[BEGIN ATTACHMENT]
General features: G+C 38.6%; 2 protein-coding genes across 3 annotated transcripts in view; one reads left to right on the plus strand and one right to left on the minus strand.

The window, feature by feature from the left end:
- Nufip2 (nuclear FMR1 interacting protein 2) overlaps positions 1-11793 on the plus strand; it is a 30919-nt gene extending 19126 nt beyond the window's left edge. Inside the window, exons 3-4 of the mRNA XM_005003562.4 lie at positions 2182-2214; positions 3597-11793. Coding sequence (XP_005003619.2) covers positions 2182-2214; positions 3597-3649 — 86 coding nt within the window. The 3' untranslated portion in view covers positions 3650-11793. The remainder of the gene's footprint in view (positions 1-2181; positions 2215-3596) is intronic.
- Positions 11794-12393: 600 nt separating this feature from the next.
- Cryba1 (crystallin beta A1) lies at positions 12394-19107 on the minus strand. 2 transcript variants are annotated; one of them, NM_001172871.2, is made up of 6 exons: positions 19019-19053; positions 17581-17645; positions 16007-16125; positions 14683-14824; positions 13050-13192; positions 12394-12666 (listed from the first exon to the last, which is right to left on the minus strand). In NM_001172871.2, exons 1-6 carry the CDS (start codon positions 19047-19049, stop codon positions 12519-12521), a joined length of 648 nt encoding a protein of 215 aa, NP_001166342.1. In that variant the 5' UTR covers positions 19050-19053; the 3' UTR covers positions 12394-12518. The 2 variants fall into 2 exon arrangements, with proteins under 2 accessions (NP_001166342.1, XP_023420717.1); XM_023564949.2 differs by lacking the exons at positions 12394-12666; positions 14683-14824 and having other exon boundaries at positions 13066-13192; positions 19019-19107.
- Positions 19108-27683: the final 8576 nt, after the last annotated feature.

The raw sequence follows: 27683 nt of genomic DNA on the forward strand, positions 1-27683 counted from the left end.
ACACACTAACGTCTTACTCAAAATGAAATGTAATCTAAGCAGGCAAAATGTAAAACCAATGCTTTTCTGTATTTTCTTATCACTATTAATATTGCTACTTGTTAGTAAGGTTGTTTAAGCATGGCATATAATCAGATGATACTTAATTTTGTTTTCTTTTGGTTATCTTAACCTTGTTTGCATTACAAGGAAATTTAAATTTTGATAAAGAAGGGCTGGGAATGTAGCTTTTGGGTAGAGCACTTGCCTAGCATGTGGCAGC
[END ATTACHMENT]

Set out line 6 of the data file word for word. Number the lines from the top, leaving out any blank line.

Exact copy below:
- Positions 19108-27683: the final 8576 nt, after the last annotated feature.